While the GSA legislation included in Bill 10 grabbed headlines across the province in more urban environments, the issue has not been as high profile a consideration for more rural divisions and had not been on the radar for the Holy Spirit division prior to fall 2014.

“I can tell you no,” said O’Donnell. “I’ve never heard of anybody being treated wrongly in our division, because we also believe as Catholic teachers and board members, everyone belongs and no one is excluded. Everyone has the same rights as anybody else. In the rural areas — and this is just my opinion — I really don’t believe that we have the problems that they do elsewhere.”

Creating GSA groups in divisional schools could potentially lead to more problems than it solves, asserts O’Donnell.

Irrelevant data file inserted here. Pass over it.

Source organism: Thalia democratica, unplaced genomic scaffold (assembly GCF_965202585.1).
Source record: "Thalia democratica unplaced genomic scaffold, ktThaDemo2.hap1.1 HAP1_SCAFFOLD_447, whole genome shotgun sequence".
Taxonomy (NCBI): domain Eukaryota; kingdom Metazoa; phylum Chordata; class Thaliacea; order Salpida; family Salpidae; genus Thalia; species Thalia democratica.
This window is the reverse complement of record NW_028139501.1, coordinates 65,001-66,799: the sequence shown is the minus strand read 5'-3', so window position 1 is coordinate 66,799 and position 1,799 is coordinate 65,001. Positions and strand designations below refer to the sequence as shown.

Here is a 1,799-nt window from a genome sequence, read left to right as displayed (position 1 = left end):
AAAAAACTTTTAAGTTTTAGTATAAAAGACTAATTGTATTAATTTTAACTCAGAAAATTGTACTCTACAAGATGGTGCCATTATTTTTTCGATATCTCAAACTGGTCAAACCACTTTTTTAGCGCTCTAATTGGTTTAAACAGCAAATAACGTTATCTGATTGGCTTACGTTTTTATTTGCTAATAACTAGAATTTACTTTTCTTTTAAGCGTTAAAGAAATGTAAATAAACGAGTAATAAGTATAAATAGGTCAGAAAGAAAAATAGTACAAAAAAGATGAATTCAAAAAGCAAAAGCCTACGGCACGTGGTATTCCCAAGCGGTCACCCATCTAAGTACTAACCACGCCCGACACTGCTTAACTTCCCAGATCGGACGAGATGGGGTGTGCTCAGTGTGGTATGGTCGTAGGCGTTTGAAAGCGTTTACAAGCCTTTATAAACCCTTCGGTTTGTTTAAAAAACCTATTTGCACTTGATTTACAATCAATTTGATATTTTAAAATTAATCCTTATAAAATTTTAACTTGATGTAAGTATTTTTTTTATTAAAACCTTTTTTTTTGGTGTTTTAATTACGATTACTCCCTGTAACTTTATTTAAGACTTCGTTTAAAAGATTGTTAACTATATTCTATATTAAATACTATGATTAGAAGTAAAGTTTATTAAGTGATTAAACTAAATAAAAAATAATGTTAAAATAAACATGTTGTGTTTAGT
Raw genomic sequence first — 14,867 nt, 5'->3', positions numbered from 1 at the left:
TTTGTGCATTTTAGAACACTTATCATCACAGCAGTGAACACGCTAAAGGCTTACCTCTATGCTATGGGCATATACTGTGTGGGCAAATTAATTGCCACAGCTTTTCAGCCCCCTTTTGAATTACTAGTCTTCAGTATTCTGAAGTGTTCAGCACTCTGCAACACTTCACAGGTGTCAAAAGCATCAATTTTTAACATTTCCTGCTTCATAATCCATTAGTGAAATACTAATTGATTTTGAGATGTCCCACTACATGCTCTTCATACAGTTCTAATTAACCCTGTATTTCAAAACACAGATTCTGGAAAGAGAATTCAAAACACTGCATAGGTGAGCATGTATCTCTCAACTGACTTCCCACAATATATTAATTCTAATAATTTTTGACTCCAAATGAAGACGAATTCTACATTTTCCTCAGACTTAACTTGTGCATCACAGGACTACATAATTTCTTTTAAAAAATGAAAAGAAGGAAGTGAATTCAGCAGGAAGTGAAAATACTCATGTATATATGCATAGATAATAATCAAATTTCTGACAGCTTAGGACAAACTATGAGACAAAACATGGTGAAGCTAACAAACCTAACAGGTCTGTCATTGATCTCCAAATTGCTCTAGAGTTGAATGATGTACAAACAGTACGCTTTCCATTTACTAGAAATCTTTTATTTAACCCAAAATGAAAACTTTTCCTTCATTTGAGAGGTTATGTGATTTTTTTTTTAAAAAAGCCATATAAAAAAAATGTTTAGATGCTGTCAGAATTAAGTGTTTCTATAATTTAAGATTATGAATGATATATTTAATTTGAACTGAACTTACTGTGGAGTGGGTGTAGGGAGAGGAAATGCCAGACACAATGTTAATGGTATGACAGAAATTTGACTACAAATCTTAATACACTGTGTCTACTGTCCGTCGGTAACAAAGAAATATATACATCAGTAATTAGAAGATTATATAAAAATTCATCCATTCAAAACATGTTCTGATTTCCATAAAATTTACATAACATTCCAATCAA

“We’ve addressed this as Catholics. Lately this problem has really come to the surface. I think if you take these kids and put them into a group together, they’re not interacting as much with other students in the school. And that’s an issue, I think there’s going to be different opinions on that. If I had an openly gay child, I would rather they deal with it within the whole school, nobody is different from anybody else.
Segregation I don’t think will work.”

Responding to any allegations that the Catholic Church or Catholic school system hierarchy is actively discouraging free dialogue on the issue of GSAs in Catholic schools in Alberta, O’Donnell suggested nothing could be further from the truth.

“I really don’t think it’s a faith-based thing. We want to get out to our local newspapers and media, to speak about what Catholic education does. I don’t have any problem with that at all. We’re not a whole lot different, except that we’re Catholics. We feel we’ve addressed this through the Safe and Caring Schools environment, and we have the bishop on side in what we’re doing.”